Genetically Reduced Antioxidative Protection and Increased Ischemic Heart Disease Risk
The Copenhagen City Heart Study
Background— Extracellular superoxide dismutase (EC-SOD) is an antioxidative enzyme found in high concentrations in the arterial wall. Two to three percent of all people in Denmark carry an R213G substitution, which increases plasma concentration 10-fold. This may reduce arterial wall EC-SOD concentrations, increase intimal LDL oxidation, and therefore may accelerate atherogenesis. Our primary hypothesis was that EC-SOD-R213G predisposes to ischemic heart disease (IHD). The secondary hypothesis was that EC-SOD-R213G offers predictive ability with respect to IHD beyond that offered by measurements of plasma EC-SOD and autoantibodies against oxidized LDL (oxLDL).
Methods and Results— The primary hypothesis was tested in a prospective, population-based study of 9188 participants from The Copenhagen City Heart Study with 956 incident IHD events during 23 years of follow-up and retested cross-sectionally with independent case populations of patients with IHD (n=943) or ischemic cerebrovascular disease (ICVD) (n=617). Case populations were compared with unmatched IHD/ICVD-free control subjects from The Copenhagen City Heart Study (n=7992). The secondary hypothesis was tested by using a nested case-control study comparing patients with IHD (n=956) with age- and gender-matched control subjects (n=956). Age- and gender-adjusted relative risk for IHD in heterozygotes (n=221, 2.4%) versus noncarriers (n=8965, 97.6%) was 1.5 (95% CI, 1.1 to 2.1). Retesting confirmed this: Age- and gender-adjusted odds ratios for IHD was 1.4 (1.0 to 2.0) and for ICVD 1.7 (1.1 to 2.7). Additional adjustment for plasma EC-SOD produced an odds ratio for IHD in heterozygotes versus noncarriers of 9.2 (1.2 to 72), whereas adjustment for autoantibodies against oxLDL produced an odds ratio of 2.5 (1.2 to 5.3).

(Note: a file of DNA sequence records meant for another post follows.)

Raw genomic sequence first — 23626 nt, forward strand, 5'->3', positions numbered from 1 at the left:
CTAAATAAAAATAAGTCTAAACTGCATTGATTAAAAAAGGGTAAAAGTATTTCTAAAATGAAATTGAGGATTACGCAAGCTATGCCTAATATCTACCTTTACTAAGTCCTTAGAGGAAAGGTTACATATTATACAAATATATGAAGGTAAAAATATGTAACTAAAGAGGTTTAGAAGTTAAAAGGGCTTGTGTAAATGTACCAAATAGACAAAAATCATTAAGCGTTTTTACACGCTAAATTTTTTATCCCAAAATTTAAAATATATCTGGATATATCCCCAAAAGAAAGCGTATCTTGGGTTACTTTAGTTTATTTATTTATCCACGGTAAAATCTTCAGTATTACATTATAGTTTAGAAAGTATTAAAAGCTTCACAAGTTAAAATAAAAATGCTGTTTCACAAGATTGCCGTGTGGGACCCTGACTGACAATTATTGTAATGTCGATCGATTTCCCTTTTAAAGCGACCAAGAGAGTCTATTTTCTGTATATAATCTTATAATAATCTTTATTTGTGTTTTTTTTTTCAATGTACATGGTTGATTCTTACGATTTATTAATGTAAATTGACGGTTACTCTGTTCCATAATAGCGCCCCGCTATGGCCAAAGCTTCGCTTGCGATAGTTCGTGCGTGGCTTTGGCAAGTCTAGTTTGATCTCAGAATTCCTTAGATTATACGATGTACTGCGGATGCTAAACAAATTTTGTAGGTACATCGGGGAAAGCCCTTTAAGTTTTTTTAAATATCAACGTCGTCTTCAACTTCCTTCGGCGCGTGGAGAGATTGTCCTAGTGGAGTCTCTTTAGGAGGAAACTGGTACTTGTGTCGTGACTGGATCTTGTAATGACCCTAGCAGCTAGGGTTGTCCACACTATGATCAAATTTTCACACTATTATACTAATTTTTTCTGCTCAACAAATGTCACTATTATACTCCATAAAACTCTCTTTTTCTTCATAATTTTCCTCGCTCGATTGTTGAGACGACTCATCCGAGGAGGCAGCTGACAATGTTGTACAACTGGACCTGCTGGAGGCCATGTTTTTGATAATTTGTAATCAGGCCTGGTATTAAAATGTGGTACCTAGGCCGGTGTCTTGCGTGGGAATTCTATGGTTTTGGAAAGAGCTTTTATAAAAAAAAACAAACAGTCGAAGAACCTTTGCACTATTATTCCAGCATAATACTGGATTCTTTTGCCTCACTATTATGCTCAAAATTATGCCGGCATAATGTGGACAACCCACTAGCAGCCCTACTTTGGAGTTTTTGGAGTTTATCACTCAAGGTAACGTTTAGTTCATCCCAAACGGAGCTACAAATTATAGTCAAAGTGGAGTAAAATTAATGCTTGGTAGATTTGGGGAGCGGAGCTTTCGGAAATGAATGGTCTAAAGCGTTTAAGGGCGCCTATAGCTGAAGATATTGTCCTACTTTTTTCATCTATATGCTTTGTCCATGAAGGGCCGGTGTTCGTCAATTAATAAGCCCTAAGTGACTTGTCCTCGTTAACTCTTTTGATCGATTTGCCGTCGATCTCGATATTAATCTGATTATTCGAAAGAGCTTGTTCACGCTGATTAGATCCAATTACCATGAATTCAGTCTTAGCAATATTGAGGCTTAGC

Conclusions— Heterozygosity for EC-SOD-R213G is associated with increased IHD risk. Genotyping offers predictive ability with respect to IHD beyond that offered by plasma EC-SOD and autoantibodies against oxLDL.
Received September 24, 2003; de novo received July 15, 2003; revision received September 16, 2003; accepted September 18, 2003.
Oxidative processes are involved in atherogenesis,1 and the superoxide anion (O2−·) is an important prooxidative molecule.
The major extracellular scavenger of superoxide anions is extracellular superoxide dismutase (EC-SOD).2 More than 90% of EC-SOD is located in the extravascular space bound to heparan sulfate proteoglycans in the glycocalyx of endothelial cell surfaces and in connective tissue matrix, especially in the arterial wall.3
We studied a relatively common missense mutation (nucleotide 760 G>C) in codon 213 in exon 3 of the EC-SOD gene (EC-SOD-R213G). Heterozygous carriers of EC-SOD-R213G have an ≈10-fold plasma concentration of functional EC-SOD compared with noncarriers.4 It has been speculated that this increase is due to accelerated release of EC-SOD from the interstitial matrix.4,5 Consequently, despite high plasma concentration, the arterial wall may be deficient in EC-SOD and thus may have insufficient antioxidative capacity against superoxide anions and LDL oxidation, which could lead to increased atherogenesis.
This study was performed to test the following hypotheses: (1) EC-SOD-R213G heterozygosity is associated with increased ischemic heart disease (IHD) risk; (2) EC-SOD-R213G genotype offers predictive ability with respect to IHD beyond that offered by measurements of plasma EC-SOD concentration and autoantibodies against oxLDL; and 3) EC-SOD-R213G heterozygosity and homozygosity is associated with plasma EC-SOD and autoantibodies against oxLDL.